Seeking Solutions
By Diana Jewell
If reading Discourse & Disclosure makes you feel depressed and disempowered, here are a few thoughts and suggestions to get you back into the game.

First, we must realize that our biggest challenge is to reach people (particularly Americans) who are outside of our circle of knowledge of events and politics. But that's a tall order, as anyone who has tried to get the attention of busy, oblivious people can attest. The more people who are "in the know", the better will be the public response to the lies and obfuscation by the "power holders" (in case a viable initiative comes to light) and the more support there will be for a better, more equitable system.

Two devices to break through people's busy indifference are the use of humour, and the power of asking pertinent questions on an important topic that touches on their lives. Collect one-liners, or clever riddles, such as: "What's the definition of a Canadian?" Answer: "An unarmed American with health care!" This can help warm them up for a question, such as, "Will your children have the kind of health care we've taken for granted?" This works well for Canadians, but Americans will need something like, "Will there be any affordable health care for you when you're older, or for your children in their lives?" Questions don't challenge existing beliefs as much as statements or declarations. They invite thinking of answers, perhaps even dialogue.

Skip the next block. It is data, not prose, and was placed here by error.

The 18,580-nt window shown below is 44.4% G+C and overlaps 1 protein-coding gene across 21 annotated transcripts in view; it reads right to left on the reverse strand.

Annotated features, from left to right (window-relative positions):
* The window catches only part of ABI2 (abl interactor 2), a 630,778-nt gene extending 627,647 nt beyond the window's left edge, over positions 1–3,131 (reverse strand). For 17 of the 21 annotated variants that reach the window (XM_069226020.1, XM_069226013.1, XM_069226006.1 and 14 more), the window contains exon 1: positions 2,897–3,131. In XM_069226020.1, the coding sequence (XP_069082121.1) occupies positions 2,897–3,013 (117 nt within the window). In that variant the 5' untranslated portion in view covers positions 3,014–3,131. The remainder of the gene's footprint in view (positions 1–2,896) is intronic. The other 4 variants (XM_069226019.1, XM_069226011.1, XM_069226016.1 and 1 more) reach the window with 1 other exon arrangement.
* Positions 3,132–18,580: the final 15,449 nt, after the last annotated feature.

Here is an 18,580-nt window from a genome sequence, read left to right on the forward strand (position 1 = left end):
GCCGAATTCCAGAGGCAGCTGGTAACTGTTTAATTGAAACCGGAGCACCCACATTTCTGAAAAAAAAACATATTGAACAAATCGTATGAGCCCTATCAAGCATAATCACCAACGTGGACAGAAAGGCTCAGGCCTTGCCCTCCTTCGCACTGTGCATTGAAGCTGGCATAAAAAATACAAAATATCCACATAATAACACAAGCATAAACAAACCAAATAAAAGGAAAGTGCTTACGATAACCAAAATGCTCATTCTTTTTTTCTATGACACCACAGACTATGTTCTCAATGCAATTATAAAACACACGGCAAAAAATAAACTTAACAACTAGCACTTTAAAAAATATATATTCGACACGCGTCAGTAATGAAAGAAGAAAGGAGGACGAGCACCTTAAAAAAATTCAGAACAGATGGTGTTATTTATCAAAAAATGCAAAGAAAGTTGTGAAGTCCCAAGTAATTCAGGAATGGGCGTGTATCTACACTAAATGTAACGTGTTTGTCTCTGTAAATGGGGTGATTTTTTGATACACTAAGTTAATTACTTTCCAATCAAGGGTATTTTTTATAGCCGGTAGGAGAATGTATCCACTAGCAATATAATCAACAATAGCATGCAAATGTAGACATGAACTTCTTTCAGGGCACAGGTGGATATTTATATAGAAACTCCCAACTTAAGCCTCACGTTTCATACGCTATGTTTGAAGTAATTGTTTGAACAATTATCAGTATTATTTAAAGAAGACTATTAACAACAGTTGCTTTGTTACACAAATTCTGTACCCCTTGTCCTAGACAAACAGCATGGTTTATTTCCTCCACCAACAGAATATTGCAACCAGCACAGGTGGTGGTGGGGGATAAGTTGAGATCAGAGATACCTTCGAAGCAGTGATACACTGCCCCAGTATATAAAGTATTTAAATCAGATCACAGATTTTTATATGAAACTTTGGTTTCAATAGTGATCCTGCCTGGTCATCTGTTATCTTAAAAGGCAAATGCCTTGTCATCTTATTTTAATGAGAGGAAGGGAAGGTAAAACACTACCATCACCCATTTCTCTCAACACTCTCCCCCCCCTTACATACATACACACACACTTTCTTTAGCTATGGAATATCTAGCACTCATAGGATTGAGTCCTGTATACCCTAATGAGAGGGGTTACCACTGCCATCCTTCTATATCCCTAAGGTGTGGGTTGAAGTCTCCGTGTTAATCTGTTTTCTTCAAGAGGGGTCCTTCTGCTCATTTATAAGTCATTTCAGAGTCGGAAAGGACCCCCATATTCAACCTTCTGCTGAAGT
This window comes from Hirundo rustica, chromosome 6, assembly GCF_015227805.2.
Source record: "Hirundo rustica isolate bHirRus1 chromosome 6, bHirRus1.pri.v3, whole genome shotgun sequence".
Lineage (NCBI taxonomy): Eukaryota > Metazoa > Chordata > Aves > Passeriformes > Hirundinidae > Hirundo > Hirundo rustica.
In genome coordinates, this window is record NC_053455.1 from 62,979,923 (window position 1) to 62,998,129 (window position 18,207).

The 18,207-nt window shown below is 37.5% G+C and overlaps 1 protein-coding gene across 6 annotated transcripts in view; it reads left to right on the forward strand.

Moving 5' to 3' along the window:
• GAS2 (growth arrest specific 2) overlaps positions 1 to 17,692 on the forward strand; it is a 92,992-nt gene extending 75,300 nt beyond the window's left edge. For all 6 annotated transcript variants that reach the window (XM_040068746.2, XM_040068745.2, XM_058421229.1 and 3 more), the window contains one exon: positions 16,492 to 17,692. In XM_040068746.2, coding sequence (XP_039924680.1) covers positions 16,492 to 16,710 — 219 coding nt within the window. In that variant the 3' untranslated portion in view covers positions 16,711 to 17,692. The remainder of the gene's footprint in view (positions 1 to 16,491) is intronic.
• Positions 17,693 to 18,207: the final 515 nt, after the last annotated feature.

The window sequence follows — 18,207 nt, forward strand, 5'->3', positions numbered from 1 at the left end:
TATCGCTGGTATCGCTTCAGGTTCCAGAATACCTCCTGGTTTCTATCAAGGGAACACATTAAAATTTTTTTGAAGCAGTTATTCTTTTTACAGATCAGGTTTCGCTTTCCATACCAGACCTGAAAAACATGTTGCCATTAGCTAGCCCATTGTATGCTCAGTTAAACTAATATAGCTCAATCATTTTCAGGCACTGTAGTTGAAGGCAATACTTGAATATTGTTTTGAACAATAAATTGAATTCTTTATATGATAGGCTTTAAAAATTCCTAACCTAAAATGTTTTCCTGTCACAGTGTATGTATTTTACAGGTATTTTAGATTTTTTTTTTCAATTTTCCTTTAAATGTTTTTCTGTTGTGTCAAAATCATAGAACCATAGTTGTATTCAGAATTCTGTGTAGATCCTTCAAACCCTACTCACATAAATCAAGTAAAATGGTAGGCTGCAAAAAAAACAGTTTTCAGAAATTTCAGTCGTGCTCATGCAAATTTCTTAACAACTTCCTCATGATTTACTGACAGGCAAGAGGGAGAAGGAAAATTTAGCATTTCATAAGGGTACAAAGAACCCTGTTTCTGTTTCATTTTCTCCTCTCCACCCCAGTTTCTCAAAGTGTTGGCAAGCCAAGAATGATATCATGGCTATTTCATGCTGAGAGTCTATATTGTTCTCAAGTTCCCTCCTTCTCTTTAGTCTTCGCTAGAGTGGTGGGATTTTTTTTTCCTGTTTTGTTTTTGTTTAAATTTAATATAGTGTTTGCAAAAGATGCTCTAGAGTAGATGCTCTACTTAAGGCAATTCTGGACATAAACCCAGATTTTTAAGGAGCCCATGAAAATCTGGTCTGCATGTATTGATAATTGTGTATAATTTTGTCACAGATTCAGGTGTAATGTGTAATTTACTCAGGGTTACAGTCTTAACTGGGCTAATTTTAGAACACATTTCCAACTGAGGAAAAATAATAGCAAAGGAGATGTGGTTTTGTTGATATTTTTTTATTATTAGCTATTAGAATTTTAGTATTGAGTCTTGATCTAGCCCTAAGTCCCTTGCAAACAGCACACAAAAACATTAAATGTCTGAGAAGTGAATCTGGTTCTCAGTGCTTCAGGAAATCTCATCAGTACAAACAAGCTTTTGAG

Learn to be quick and engaging. One of the best places to learn economical and punchy speaking skills is at a Toastmasters club. Visit for free and pick up valuable tips on expressing yourself effectively; or join, and hone your skills for a few months if you have time.

Take your favourite topics and write letters to local and national newspapers. Keep them fairly short, clear, and try to present only one idea per letter. Write it, sleep on it, pare it down to the essential ideas, and send them off, early and often. Doing this, I find about 50 per cent of my letters get published, which is pretty good.

Above all, don't get discouraged when you talk to someone and they rebuff your ideas. Remember the Rule of Six. On average, it takes about six exposures to a new idea before people pay attention and espouse it. You may be No. 1, or No. 3, or you might get lucky and be No. 6 and feel that you're really brought that person into the fold.

Just keep on dropping bits of information, sending short articles, asking thought-provoking questions, and giving people the time and space they need to get with it. With luck, we'll make a difference!

Diana Jewell is Co-ordinator for the Canadian chapter of Simultaneous Policy. She can be reached by e-mail at peoplepower@shaw.ca